I spent the first half of my life in my home state of Mississippi, where I attended college, started a career and began my work as a public servant. During that time, religious views, status quo and the opinion of the public influenced my views.
It was not until Gov. Phil Bryant and lawmakers were trying to pass House Bill 1523 in 2016 that I realized that it was time for me to stand in my truth and speak out.
I will never forget that I was home in Mississippi receiving the Top 50 Under 40 Award from the Mississippi Business Journal when the governor and lawmakers placed this bill on the House floor. I received a message from a young man who said his mother looked up to me but hated him for being gay. I then realized it was vital for me to stand in my truth even more.
I released a letter to my fellow LGBT family in Mississippi. In it, I talked about my personal lack of support, speaking out on behalf of the LGBT community, and using my platform to support and help fight discrimination. This step in standing in my truth was very scary, and I thought I would lose everything I had worked so hard for over the course of my 30 years on this earth. As it happened, I lost speaking engagements across the South, and many distanced themselves from my company.
As a result, I began the journey of finding my voice within my own truth in 2017. I began taking a closer look at the community I grew up in and how it cultivated my views. After speaking my truth, I began to find strength and a sense of boldness to speak up and speak out like never before.
On this journey, I started to speak up louder on issues such as the Confederate flag, health care, racial reconciliation, poverty, education, economic development, Emmett Till, and helping educate citizens across the South on how crucial it is to speak up and hold their political leaders accountable.
The most powerful moment in 2017 was when I organized and planned the
Emmett Till rally. This was the moment when my journey in finding my voice came full circle. I heard the news of Carolyn Bryant Donham, the woman who claimed Emmett Till whistled at her and attacked her, admitted that she lied. I spent a few weeks after hearing this news trying to decide how could I use my voice and my platform to speak up and to speak out against this injustice. I started by researching the case, speaking with different activists and other organizations.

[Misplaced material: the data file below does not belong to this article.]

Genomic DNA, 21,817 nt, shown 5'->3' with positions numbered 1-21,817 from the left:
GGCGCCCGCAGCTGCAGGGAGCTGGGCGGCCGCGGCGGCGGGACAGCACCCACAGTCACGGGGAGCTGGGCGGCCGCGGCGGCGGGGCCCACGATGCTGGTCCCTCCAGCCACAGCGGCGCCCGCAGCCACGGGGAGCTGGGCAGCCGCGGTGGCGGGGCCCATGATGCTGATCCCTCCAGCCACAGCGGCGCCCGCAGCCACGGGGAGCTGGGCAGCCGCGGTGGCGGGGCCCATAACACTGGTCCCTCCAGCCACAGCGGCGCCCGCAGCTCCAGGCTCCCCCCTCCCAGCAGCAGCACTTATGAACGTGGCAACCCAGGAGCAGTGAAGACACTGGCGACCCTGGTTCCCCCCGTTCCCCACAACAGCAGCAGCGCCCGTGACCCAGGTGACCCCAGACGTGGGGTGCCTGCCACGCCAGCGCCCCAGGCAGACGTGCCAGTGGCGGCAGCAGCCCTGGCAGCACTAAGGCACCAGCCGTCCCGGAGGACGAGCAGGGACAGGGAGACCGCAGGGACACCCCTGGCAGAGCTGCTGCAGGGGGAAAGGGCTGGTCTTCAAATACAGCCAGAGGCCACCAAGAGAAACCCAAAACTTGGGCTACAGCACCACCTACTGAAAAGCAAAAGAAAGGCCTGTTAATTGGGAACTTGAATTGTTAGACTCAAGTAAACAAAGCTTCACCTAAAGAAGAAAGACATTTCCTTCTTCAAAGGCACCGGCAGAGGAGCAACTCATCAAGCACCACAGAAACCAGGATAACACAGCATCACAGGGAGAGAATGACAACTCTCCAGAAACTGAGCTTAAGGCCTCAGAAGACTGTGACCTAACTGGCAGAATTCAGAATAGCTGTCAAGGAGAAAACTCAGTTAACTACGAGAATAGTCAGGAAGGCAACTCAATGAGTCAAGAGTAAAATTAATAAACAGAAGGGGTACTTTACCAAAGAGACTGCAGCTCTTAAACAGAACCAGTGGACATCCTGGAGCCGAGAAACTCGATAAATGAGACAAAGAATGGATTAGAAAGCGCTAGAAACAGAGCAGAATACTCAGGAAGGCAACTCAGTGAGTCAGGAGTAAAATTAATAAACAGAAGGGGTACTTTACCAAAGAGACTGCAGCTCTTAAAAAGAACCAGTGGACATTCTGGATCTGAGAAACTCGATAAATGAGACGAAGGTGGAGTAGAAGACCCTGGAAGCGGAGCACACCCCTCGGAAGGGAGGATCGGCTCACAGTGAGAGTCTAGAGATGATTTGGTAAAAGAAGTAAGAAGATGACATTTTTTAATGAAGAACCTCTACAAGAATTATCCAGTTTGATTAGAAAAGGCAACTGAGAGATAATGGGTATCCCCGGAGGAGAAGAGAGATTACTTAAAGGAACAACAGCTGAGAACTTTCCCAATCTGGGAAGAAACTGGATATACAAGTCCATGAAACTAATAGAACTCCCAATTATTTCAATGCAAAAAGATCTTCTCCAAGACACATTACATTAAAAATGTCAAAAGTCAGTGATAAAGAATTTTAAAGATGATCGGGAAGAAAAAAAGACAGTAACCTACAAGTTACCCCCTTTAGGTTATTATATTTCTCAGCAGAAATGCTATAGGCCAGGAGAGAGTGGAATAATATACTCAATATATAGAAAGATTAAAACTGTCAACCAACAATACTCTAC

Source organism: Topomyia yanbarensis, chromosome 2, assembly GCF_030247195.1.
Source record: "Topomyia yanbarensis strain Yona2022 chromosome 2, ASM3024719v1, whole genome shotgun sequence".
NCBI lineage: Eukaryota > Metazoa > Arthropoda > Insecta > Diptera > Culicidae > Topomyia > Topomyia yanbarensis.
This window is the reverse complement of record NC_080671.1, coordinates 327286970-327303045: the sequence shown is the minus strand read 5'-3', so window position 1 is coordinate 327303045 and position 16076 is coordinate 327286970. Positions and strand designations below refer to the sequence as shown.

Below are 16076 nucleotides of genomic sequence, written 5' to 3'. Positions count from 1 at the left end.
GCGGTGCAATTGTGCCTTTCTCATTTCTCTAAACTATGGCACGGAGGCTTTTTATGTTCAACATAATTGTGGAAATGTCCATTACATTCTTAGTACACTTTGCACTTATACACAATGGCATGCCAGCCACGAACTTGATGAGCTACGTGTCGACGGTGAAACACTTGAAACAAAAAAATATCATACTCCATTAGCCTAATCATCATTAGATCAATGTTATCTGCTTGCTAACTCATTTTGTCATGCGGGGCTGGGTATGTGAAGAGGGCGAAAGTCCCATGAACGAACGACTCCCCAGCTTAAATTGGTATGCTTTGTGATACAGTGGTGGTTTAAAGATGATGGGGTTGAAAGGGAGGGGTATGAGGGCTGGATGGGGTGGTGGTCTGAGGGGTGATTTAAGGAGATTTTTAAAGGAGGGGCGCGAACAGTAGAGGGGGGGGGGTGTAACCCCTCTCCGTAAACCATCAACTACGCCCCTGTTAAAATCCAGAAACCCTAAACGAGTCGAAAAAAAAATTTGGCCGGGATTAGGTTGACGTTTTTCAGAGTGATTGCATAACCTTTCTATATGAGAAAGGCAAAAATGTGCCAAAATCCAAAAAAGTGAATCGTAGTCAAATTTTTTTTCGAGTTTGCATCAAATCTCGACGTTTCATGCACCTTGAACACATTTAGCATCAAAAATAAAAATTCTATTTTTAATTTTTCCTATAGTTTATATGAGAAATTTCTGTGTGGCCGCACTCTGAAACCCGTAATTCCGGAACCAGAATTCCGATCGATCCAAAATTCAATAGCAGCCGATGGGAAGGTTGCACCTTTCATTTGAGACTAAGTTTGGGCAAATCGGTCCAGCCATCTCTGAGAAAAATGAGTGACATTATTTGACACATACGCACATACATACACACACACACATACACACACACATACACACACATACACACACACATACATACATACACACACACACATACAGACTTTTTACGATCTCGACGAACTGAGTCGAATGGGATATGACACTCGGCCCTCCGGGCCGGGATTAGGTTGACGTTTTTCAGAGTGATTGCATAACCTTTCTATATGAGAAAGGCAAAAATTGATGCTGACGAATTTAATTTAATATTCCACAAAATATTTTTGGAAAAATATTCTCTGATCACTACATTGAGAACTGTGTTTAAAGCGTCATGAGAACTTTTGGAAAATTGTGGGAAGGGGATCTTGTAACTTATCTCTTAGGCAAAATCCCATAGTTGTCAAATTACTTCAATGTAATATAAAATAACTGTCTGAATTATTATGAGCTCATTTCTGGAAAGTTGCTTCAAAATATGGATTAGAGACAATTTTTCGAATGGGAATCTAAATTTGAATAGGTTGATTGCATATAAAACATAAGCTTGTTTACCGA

During my research, I found that so many were afraid to touch this issue; instead, they were OK with staying quiet. At that moment I was quickly reminded of Congressman John Lewis’ words to me: “When you see injustice within your community, speak up, speak out—find a way to get in the way and make some noise for change.”
As a result, I planned and organized the Emmett Till rally, demanding justice and an apology for Carolyn Bryant Donham’s lie that led to Till’s murder. I learned the power of using your voice for change and ignoring the negative noise that comes with the territory of initiating change within your community. I also found the depth of my voice and how important it is always to step up and make noise when you see injustices.
Today, I want to encourage all readers, no matter what area of society in which you have influence, to always use your voice to speak up and speak out. True change-makers don’t get discouraged with noise and distractions. Instead, they ignore the noise because they understand that they must stay the course and speak up even when it seems like things are not changing.
I want to challenge you all to find your voice by standing in your authentic truth. Remember this: We must never stop speaking up against injustices within our community. What if civil-rights activists like Martin Luther King Jr. and Congressman John Lewis would have stopped speaking up against injustices within America? Would we have seen a Barack Obama?
Keep speaking truth to power.
Duvalier Malone, a Mississippi native, is a Washington, D.C.-based motivational speaker, political consultant and community activist. This column does not necessarily reflect the views of the Jackson Free Press.